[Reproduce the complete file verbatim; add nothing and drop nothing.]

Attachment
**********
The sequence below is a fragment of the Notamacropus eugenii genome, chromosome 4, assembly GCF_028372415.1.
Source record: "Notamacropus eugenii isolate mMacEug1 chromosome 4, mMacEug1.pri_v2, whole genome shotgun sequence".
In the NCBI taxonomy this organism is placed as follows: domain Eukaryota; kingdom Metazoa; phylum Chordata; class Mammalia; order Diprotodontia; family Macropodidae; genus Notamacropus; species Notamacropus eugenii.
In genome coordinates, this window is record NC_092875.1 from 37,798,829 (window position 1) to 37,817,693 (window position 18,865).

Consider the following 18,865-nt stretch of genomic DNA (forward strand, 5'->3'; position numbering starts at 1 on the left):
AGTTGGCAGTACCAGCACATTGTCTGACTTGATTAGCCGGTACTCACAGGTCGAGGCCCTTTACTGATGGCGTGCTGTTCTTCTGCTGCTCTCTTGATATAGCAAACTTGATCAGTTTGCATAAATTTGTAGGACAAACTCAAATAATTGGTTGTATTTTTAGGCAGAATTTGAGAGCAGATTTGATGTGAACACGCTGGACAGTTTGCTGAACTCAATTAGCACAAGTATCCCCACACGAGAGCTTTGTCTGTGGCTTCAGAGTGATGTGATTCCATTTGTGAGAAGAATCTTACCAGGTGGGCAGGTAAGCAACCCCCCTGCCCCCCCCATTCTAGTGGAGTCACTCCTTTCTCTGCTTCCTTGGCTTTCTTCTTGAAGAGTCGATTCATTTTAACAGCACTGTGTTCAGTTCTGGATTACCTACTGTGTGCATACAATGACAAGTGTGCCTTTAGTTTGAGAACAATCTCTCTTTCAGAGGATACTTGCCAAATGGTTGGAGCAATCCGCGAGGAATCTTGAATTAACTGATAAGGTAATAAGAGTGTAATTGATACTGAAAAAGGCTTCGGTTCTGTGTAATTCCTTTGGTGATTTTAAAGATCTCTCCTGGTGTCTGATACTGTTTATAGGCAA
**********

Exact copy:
The sequence below is a fragment of the Notamacropus eugenii genome, chromosome 4, assembly GCF_028372415.1.
Source record: "Notamacropus eugenii isolate mMacEug1 chromosome 4, mMacEug1.pri_v2, whole genome shotgun sequence".
In the NCBI taxonomy this organism is placed as follows: domain Eukaryota; kingdom Metazoa; phylum Chordata; class Mammalia; order Diprotodontia; family Macropodidae; genus Notamacropus; species Notamacropus eugenii.
In genome coordinates, this window is record NC_092875.1 from 37,798,829 (window position 1) to 37,817,693 (window position 18,865).

Consider the following 18,865-nt stretch of genomic DNA (forward strand, 5'->3'; position numbering starts at 1 on the left):
AGTTGGCAGTACCAGCACATTGTCTGACTTGATTAGCCGGTACTCACAGGTCGAGGCCCTTTACTGATGGCGTGCTGTTCTTCTGCTGCTCTCTTGATATAGCAAACTTGATCAGTTTGCATAAATTTGTAGGACAAACTCAAATAATTGGTTGTATTTTTAGGCAGAATTTGAGAGCAGATTTGATGTGAACACGCTGGACAGTTTGCTGAACTCAATTAGCACAAGTATCCCCACACGAGAGCTTTGTCTGTGGCTTCAGAGTGATGTGATTCCATTTGTGAGAAGAATCTTACCAGGTGGGCAGGTAAGCAACCCCCCTGCCCCCCCCATTCTAGTGGAGTCACTCCTTTCTCTGCTTCCTTGGCTTTCTTCTTGAAGAGTCGATTCATTTTAACAGCACTGTGTTCAGTTCTGGATTACCTACTGTGTGCATACAATGACAAGTGTGCCTTTAGTTTGAGAACAATCTCTCTTTCAGAGGATACTTGCCAAATGGTTGGAGCAATCCGCGAGGAATCTTGAATTAACTGATAAGGTAATAAGAGTGTAATTGATACTGAAAAAGGCTTCGGTTCTGTGTAATTCCTTTGGTGATTTTAAAGATCTCTCCTGGTGTCTGATACTGTTTATAGGCAA